Batman #0 Review
Batman #0 is a fitting prequel to the legend of the Dark Knight.
September was Zero Month for DC Comics, heralding the release of numbered #0 comic books. #0’s are nothing new in the comic book industry and are normally utilized for origin stories or prequels to the main storyline. When Valiant Comics introduced their line of #0’s back in the nineties, they became highly sought after releases and fetched inflated valuations that could reach ten times the cover price. This, however, occurred during the much-vaunted comic book bubble era when speculations on values ran high and publications like The Death of Superman and Knightfall were being sold on release day for two or three times the cover price. Valiant’s Rai #0 was priced at $2.25. However, months after its release, I was seeing it with $50 price tags and hanging in mylar casings displayed on comic book stores’ walls. Since the bursting of that bubble, things have been dramatically different. DC’s releases are tagged at $3.99 each, and the company promises lots of surprises and first appearances within their covers. In the coming days, I’ll be reading and writing about a few of the #0 comics.
First on my reading list is Batman #0. Released September 12, 2012, it is written by Scott Snyder (Detective Comics, Human Torch, Iron Man: Noir), who has been doing a bang-up job when it comes to Batman comics. Delivering the artwork are artists Greg Capullo (X-Force, Spawn) on pencils and Jonathan Glapion (Superboy, Justice League, Aquaman) working the inks. Color is done by Fco Plascencia (Batman, American Vampire, Justice League International).
Before opening this book, my initial thought was: “Oh please, don’t tell me the ‘My parents are dead!’ story again.” We’ve been told this story countless times in numerous versions, and we get it. It was with a heavy sigh of relief when, only a few pages in, I found this to not be the case. The story is set after Bruce has gone through his world-hopping training regimen but before he realized the notion of donning the cape and cowl (his bumbling idiot phase). While this part of the Batman story has also been touched upon by various storytellers, this take on it is different and is a fitting prequel to the legend of the Dark Knight. The beginning of the Bat-family is also told in this book and we get to see the contrast in Robins before they become Robins. Conversational exchanges between the characters are nothing new or unexpected. Bruce’s change in demeanor as he switches between Bruce Wayne and the crimefighter (he isn’t Batman yet) is present. Alfred’s wit and sarcasm, Gordon’s hopefulness and detective’s inquisitive nature, Greyson’s arrogant quipping, and Tim Drake’s matter-of-fact deadpan are also all there. To me, this is a getting-to-know-them story. Again. While good, it’s nothing to blow me out of the water with.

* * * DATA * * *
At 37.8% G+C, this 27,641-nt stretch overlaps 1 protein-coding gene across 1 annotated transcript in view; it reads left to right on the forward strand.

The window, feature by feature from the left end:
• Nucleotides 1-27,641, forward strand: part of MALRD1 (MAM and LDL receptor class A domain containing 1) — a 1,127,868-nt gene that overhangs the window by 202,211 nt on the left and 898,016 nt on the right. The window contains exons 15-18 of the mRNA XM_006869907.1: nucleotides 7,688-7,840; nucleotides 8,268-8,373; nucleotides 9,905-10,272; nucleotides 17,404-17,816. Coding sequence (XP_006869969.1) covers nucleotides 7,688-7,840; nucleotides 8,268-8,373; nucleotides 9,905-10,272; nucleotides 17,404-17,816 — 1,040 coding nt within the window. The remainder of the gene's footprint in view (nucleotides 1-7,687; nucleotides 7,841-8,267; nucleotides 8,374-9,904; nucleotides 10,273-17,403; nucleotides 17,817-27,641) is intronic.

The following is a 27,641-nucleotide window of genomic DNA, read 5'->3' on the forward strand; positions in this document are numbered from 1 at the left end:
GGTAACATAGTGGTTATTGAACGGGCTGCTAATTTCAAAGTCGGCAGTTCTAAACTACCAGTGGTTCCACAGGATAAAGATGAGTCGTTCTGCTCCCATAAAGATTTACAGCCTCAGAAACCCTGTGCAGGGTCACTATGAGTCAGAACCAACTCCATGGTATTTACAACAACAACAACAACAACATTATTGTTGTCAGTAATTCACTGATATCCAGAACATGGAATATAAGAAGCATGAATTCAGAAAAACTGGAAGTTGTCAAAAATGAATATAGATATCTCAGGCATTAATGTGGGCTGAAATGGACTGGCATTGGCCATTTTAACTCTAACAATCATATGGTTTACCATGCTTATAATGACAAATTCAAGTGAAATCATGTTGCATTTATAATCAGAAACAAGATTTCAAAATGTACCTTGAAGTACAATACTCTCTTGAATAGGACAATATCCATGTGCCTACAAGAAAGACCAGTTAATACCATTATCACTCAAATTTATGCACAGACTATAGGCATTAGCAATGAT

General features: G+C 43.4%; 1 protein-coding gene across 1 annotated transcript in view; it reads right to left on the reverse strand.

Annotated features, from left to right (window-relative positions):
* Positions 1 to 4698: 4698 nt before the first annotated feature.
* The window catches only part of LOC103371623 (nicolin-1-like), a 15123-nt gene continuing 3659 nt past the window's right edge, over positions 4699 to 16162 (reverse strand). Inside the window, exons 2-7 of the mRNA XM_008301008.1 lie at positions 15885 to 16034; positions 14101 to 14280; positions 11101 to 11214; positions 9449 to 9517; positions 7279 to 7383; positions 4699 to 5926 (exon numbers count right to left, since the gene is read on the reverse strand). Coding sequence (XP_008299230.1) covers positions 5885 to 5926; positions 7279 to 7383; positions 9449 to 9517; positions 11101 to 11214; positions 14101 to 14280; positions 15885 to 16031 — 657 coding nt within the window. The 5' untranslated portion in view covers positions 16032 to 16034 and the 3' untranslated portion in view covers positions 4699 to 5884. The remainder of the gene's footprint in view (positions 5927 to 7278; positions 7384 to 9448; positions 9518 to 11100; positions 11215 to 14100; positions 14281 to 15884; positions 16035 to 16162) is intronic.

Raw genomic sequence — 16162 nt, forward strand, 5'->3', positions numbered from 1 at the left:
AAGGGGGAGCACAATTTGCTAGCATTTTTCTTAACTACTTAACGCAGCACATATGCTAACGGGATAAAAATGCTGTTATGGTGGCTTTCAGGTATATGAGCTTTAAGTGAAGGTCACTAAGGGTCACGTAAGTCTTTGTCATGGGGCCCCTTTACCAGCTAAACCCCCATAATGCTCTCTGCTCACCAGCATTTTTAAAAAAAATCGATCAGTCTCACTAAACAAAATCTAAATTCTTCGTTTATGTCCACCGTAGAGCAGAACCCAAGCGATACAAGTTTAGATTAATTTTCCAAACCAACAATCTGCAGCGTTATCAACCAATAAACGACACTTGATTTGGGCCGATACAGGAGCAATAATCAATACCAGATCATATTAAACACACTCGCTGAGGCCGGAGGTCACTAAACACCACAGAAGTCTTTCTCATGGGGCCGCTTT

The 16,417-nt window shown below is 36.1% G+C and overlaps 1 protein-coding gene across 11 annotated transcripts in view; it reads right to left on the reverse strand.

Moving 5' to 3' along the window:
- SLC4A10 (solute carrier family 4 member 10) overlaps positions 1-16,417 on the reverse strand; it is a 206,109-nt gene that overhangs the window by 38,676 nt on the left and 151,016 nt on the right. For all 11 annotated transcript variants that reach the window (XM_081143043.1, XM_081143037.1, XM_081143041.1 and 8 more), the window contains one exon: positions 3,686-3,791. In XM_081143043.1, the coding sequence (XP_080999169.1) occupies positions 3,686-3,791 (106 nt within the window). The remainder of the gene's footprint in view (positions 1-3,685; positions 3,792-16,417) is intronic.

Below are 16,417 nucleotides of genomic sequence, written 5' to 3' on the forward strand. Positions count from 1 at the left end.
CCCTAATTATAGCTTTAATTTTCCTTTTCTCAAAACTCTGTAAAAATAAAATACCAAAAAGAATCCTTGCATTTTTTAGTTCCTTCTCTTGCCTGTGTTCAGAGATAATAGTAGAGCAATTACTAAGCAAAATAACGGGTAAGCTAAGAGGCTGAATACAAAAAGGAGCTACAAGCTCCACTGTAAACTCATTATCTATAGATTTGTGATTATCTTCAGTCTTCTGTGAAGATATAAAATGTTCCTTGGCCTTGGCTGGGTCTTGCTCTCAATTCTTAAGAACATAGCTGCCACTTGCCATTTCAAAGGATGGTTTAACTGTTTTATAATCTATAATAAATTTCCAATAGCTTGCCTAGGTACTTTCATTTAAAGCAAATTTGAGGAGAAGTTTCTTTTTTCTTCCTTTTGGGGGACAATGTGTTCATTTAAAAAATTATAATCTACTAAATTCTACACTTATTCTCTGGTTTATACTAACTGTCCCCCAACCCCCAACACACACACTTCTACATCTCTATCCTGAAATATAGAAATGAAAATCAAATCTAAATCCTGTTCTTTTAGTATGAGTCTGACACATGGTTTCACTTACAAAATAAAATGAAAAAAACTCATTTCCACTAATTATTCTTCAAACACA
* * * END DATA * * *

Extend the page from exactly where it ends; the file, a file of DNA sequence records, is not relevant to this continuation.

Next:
I really like how the art goes with the story in this book, however. The characters are fleshed out with meaningful expression. The artists’ work on body language and facial reactions are worth noticing. This aspect of the illustrations is done really well, flowing naturally with the story. It was easy to disregard during the first reading because of how perfectly it fit.The book is also drawn with a lot of motion and those turned out great, too. The action comes off as plausible and realistic, with the movements easy to follow as you go from one panel to the next. Panel placement gave the comic the feel of a very well storyboarded TV episode. In fact, it felt like watching something instead of reading it. This, to me, is the mark of good comic book making and a credit to the book’s collaborating writers and artists.
While I’m not reading the #0’s in any particular order, Batman felt like a natural place to start. He is my favorite, after all. Fans of Batman, and especially of Snyder’s work, will not be disappointed. Although it’s just another retelling of the beginnings of the Dark Knight and his associates, it has a well-paced story bolstered by good and fitting artwork with enough differences to set it apart from the other versions. I hope this is a good indicator of the quality of the #0’s. I look forward to reading some more.
[easyreview title=”Batman #0″ cat1title=”Verdict” cat1detail=”Good story, supported by well thought out panels.” cat1rating=”3.5″ summary=”Good Read. – 3.5 / 5″]